For subscribers to my
$100,000 Real-Money Portfolio
, you'll notice a clear set of rules I live by: Every pick has to
have solid downside support, potentially robust upside and clear
catalysts in place. Having just two of three investment merits
isn't good enough. You need all three to preserve capital and post
You should be thinking about these factors as you review your
existing investments through the upcoming
. If key factors behind your thesis start to wane, then you need to
seriously assess whether it's still worth owning that stock.
Well, one stock in my portfolio just broke the rules, so it's
time to sell it. It still has limited downside and potentially
robust (long-term) upside. But the single-biggest
underpinning my investment thesis has changed.
I'm talking about
, which I first added to my portfolio
in early January
at an average price of $9.59 a share. Back then, I noted that
Chinese government appeared intent on reducing that country's
output of aluminum, and in time, domestic demand would exceed
domestic production, making China a
just two months later
, I noted that Chinese production cuts were not happening as
planned. As a result, I predicted that "aluminum may be
headed for a pullback." At the time, it seemed premature to
assume that the Chinese government would completely derail the
supply and demand balance for this industry. So I chose to sell
half of my 1,000-share stake in Alcoa (at a profitable $10.21 a
share, for a 6.1% gain).
Well, we can now conclude that China is aggressively boosting
output and will keep aluminum from rallying any time soon.
Chinese smelters are now on track to add an additional 1.4
million tons of aluminum smelter capacity this year, according to a
just-release report from Merrill Lynch. (The fact that Europe now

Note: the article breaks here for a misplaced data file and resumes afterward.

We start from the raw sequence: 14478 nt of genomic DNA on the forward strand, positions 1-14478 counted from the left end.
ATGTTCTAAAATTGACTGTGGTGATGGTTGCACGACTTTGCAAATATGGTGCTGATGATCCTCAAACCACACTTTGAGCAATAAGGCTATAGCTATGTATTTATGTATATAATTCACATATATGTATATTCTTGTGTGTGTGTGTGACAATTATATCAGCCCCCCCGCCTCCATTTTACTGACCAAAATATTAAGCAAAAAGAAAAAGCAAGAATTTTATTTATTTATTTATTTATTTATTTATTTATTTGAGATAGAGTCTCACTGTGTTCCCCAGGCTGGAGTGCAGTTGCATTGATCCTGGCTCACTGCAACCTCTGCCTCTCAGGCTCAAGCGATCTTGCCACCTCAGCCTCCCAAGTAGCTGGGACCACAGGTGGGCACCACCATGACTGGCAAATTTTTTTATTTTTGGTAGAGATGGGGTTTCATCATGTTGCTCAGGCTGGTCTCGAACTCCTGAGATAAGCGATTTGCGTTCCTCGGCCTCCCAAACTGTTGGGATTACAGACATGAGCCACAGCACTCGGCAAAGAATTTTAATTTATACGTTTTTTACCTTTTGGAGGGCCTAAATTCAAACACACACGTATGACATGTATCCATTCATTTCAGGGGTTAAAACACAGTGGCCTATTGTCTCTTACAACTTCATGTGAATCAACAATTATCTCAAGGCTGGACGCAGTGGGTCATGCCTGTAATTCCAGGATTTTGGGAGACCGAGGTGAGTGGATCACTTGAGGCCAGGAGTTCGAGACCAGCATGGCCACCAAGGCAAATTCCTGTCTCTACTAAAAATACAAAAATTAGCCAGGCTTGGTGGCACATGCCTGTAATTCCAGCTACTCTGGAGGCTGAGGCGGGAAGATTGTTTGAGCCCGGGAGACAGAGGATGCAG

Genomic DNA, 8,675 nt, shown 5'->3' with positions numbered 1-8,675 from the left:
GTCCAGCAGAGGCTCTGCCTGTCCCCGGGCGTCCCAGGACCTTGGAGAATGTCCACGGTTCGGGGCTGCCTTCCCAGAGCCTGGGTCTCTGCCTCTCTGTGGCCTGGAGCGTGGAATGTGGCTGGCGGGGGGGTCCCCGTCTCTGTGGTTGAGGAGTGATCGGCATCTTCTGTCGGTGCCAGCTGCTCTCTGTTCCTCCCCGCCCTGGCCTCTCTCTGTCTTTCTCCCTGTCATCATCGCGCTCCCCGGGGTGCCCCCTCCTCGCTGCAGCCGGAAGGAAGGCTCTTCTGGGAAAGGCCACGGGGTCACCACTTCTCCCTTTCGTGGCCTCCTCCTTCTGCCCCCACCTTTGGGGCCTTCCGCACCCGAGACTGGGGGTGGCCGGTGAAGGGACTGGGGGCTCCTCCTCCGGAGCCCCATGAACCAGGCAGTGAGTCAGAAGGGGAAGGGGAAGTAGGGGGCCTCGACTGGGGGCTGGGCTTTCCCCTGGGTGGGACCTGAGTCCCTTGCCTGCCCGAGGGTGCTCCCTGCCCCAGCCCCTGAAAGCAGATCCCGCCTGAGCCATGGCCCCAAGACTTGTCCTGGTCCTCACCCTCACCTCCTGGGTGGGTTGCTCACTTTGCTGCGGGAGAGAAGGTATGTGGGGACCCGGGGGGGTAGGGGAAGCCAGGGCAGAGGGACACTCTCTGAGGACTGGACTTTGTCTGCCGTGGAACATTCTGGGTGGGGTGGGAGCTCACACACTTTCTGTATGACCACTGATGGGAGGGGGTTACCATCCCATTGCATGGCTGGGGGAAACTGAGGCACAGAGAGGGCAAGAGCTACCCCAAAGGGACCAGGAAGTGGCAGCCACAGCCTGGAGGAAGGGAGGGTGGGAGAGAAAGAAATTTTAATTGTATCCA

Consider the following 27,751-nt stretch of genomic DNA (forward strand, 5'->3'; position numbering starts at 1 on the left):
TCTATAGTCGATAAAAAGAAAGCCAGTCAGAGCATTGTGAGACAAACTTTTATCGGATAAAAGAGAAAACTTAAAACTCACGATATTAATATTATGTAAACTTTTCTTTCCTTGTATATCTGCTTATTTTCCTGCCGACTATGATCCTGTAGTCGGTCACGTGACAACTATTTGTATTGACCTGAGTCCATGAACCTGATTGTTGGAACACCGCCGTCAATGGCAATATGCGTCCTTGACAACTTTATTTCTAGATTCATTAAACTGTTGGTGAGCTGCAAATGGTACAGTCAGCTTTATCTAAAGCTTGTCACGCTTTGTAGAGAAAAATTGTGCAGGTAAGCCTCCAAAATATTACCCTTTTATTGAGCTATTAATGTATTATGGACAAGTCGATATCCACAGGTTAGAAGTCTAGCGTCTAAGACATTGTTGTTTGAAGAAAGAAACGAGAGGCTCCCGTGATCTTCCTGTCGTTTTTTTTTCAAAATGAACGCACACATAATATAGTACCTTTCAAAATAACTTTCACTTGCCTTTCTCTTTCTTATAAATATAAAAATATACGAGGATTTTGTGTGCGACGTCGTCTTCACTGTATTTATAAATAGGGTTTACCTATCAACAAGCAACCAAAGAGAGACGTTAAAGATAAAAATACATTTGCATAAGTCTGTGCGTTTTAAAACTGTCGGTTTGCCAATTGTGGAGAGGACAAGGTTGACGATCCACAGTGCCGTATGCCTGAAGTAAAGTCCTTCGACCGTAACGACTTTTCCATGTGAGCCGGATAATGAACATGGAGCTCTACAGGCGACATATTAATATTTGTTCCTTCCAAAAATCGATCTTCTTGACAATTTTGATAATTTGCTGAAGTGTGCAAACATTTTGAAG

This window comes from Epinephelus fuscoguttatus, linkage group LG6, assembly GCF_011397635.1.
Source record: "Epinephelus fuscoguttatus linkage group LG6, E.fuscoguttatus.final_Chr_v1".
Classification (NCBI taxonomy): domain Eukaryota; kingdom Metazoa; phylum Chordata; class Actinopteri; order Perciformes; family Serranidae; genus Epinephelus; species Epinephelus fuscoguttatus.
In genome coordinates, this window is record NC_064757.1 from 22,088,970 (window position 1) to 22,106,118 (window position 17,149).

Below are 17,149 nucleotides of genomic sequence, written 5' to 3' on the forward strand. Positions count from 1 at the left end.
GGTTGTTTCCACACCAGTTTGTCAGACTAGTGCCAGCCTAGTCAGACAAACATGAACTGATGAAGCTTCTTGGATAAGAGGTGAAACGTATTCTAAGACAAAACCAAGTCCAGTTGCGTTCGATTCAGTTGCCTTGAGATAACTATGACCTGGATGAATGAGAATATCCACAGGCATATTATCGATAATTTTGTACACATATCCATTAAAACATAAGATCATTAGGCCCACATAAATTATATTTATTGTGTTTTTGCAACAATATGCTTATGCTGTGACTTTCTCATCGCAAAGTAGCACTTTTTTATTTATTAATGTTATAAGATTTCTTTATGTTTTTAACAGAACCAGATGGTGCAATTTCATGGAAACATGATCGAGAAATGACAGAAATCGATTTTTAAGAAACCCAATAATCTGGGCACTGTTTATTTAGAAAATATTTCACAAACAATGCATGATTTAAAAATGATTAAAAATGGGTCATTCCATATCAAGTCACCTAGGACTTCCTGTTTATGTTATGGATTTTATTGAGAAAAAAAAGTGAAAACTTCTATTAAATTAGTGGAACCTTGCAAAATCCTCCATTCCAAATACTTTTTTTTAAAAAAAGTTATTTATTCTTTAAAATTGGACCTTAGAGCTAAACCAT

looks a lot worse than it did six months ago, doesn't help the
So if a key pillar of my investment thesis (and catalyst for
medium-term upside) is now gone, then I need to be disciplined and
sell my remaining 500-share stake in Alcoa. Considering my 6% gain
on the first 500
sold and the likely 10-11% loss on the remaining share sale, my
investment in Alcoa has been a
Yet this whole scenario underscores my investment approach in
this portfolio. Even if a stock fails to fulfill the investment
thesis I've laid out for it, I still want to be shielded from major
losses. In fact, it's unlikely that Alcoa has much more downside
from here, thanks to a robust
, led by a global network of low-cost smelters. And I'll be
one of the first people to hop back on board the "Alcoa trade" when
industry dynamics turn.
After all, Alcoa is doing an outstanding job in the areas it can
control. Management has been aggressively paring the cost
structure, while low aluminum prices have enabled the company to
post solid margins in its
products such as extruded aluminum sheets. The just-announced $1.4
billion contract with Airbus was likely aided by the low prices of
I still think this stock could reach $15 or $20 in a few years,
but also think it's dead money for the rest of 2012. And with so
many other inexpensive stocks available that have near-term
catalysts in place, I want to free up funds to own them.
When will Alcoa become timely? Look for these mile markers:
• If and when China decides to curtail aluminum
production, then aluminum prices will likely start to rise.
• When signs emerge that Europe is exiting a continentwide
and is on track for meaningful gross domestic product growth, the
supply side of the equation will likely start to perk up.
• When the U.S.
is on a sustainably higher plane of growth.
Again, I don't think we'll be talking about these catalysts for
at least the remainder of 2012.
Action to Take -- >
I will sell 500 shares (or roughly $4,200 worth) of Alcoa 48 hours
after you read this.
Be sure not to miss a single thing and have
updates sent to your email inbox, free for a limited time, as soon
as they're published by signing up
-- David Sterman
David Sterman does not personally hold positions in any
securities mentioned in this article. StreetAuthority LLC owns
shares of AA in one or more if its "real money" portfolios.
© Copyright 2001-2010 StreetAuthority, LLC. All Rights Reserved.